BIG TIME ADOLESCENCE: Familiar But Heartfelt

With COVID-19 spreading across the world and people quarantining at home, streaming services have become a saving grace. Taking advantage of that fact, Hulu decided to release Big Time Adolescence (a pick up from Sundance 2019) a week early. While the film itself plays with familiar aspects in coming-of-age movies, stand-out performances from Pete Davidson (SNL) and Jon Cryer (Pretty In Pink) and the complex relationships between characters makes the movie an emotional but fun ride.

Directed by Jason Orley, the film follows Monroe “Mo” (Griffin Gluck), a teenager who befriends his sister’s college dropout ex-boyfriend Zeke (Davidson)As Mo goes through high school, he begins to realize that the friend he’s idolized for so long may not be the best influence on him.

Somewhat Familiar

The weakest aspect of Big Time Adolescence is that many of the ideas explored have been covered in other teen movies. There’s an important subplot in which Mo attempts to date Sophie, a girl from his class (Oona Laurence). Their relationship is sweet, but she isn’t given much to do. Her character feels more like a stepping stone for Mo than a meaningful part of his life. The same goes for Stacey (Thomas Barbusca), another kid in Mo’s class who asks him to get alcohol for a senior party. There are several parties throughout the film, and mostly feel like stereotypical movie parties; the jocks are obnoxious and the stoners are acting crazy.

source: Hulu

The derivativeness doesn’t make the film any less entertaining. Orley does a pretty good job of updating some of what we already know. For example, Mo asks Sophie how she got into the party since it is seniors only, to which she replies “I don’t think those rules apply to girls.” The film also explores modern dating culture over text in a way that many teen movies can’t pull off. Of course Mo has an angsty relationship with his parents, but it is one that feels very 2020. The casting of teen movie icon Jon Cryer as Mo’s father indicates that Orley was completely aware that what he was making echoed classic teen movies of the past.

Heartfelt Performances

While Gluck plays the main character, it is Davidson who truly shines. It isn’t a role that pushes him out of his comfort zone in any way. In fact, if you watch his Netflix stand-up special Alive From New York, you’ll probably notice that he and his character aren’t so different. But it isn’t all stonerisms and shenanigans. Davidson has a few scenes that give him a chance to be a bit more sentimental. In particular, there is a scene in which one of Mo’s parties gets broken up by the police and Zeke decides to save him. The lead up to that decision is mostly dialogue-free. You can see Zeke making that choice through facial expression alone. It is safe to say Orley and Davidson have a great working relationship, as he also directed Davidson’s stand-up special.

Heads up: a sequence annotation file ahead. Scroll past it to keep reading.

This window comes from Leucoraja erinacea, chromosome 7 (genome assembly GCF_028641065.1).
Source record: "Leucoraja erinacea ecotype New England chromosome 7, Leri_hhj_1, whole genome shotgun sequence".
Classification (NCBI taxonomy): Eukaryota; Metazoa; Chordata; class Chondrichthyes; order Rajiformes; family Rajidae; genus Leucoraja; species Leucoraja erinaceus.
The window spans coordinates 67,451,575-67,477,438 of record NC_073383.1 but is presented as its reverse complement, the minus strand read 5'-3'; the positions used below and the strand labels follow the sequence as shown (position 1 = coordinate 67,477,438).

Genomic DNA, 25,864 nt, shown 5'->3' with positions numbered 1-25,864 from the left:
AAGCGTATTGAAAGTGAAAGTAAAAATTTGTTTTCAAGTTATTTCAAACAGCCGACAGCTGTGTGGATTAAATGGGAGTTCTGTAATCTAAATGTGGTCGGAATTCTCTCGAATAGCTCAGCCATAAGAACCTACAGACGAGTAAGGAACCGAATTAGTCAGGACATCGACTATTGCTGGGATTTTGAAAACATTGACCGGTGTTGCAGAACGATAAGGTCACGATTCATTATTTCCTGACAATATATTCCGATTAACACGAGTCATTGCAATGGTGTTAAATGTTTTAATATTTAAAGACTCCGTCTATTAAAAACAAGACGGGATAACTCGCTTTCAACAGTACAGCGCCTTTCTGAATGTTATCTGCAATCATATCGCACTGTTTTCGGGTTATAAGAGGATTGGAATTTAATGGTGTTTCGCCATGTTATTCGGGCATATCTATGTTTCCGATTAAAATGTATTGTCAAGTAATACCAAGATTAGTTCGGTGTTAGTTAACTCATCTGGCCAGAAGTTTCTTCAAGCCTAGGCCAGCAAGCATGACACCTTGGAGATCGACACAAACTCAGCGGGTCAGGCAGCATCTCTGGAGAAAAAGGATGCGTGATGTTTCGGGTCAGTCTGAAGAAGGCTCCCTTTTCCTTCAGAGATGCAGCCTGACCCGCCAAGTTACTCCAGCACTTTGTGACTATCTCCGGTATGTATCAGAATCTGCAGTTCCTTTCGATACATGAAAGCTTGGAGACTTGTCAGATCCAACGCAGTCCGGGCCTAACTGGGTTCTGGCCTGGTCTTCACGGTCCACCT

source: Hulu

Even though Gluck isn’t the standout doesn’t mean he isn’t great. He does exactly what he needs to as a teenager realizing that he might not be living up to his full potential. It is impressive that someone so young is easily able to play off of older, more experienced actors. Cryer plays the role of Mo’s father who doesn’t love how much time he spends with Zeke. There’s a scene near the end where he confronts Zeke that is extremely powerful and reminds us why Cryer deserves more roles like this.

Davidson’s real-life friend Colson Baker, otherwise known as Machine Gun Kelly, has a small role in the film. The two previously starred together in The Dirt, and obviously their friendship brings natural chemistry. Omar Brunson (Luce) plays Danny, another member of their friend group. Euphoria’s Sydney Sweeney appears as Holly, Zeke’s sort-of-girlfriend. The three bring a fun energy to the movie, but the dynamic of the group could have been explored further. Sweeney is one of the many excellent performers on Euphoria, and it’s a shame she didn’t get to use more of her skills here.

Relationships At The Center

The relationship between Zeke and Mo is what elevates Big Time Adolescence. At first, Mo sees Zeke as a cool older brother. He gives Mo easy access to the things every teenager wants to try and allows him to hang out with older people. Though Zeke can be a little self-centered, the pair genuinely care about each other. They wouldn’t be friends if they didn’t. It’s a fun and unexpected type of friendship that helps us understand why Mo is the way he is.

source: Hulu

Mo begins to realize that he and Zeke’s relationship might not be the healthiest. He puts him in less-than-ideal situations, gives problematic dating advice, and creates a wall between Mo and his peers. He realizes that he doesn’t want to be like Zeke, living as if he is still in high school. The crack in the facade of cool is what separates this film from others of its kind. Zeke has to come to terms with the truth of his life too. It’s an idea that many, especially today’s teenagers, can relate to.

Big Time Adolescence: Conclusion

Overall, Big Time Adolescence is very funny and features great performances and character interactions. In a time of so much uncertainty, a movie like this is the very definition of a “comfort watch.” And we could all use that right now.

What did you think of Big Time Adolescence? Let us know in the comments!

Big Time Adolescence  was released on Hulu on March 13, 2020

Does content like this matter to you?


Become a Member and support film journalism. Unlock access to all of Film Inquiry`s great articles. Join a community of like-minded readers who are passionate about cinema – get access to our private members Network, give back to independent filmmakers, and more.

Join now!

Posted by Contributor